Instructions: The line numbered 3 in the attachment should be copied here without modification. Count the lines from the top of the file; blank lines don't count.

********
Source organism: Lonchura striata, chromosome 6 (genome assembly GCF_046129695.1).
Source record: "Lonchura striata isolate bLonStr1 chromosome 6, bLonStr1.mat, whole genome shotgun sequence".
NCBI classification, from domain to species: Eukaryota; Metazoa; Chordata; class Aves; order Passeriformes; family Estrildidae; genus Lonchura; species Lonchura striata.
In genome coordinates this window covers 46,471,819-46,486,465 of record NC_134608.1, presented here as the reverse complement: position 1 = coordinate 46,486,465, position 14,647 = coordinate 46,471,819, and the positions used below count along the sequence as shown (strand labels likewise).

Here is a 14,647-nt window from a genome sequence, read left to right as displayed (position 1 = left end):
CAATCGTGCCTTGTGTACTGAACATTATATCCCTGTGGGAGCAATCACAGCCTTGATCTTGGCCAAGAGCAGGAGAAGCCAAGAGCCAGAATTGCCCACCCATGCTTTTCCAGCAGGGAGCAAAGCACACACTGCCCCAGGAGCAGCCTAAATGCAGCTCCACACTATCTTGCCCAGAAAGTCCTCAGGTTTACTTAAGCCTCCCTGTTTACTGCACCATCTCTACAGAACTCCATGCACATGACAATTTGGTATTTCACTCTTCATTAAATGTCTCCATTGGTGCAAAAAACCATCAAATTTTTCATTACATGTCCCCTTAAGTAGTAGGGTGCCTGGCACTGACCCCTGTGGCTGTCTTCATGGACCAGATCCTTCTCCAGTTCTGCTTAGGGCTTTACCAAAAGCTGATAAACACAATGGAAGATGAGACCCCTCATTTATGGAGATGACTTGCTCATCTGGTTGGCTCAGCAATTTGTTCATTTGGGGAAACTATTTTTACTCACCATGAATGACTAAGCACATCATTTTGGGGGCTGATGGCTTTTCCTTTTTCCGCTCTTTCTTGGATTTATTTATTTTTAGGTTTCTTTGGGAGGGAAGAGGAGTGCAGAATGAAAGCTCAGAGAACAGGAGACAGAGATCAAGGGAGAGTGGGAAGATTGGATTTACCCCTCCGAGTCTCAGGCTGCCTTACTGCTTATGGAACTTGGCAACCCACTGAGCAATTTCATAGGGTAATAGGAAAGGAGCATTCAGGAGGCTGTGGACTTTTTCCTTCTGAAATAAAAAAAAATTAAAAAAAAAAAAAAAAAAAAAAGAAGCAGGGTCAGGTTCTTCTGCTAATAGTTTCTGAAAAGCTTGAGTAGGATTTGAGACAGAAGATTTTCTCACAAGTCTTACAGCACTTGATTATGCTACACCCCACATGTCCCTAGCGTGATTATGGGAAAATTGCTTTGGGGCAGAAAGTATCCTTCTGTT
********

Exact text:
NCBI classification, from domain to species: Eukaryota; Metazoa; Chordata; class Aves; order Passeriformes; family Estrildidae; genus Lonchura; species Lonchura striata.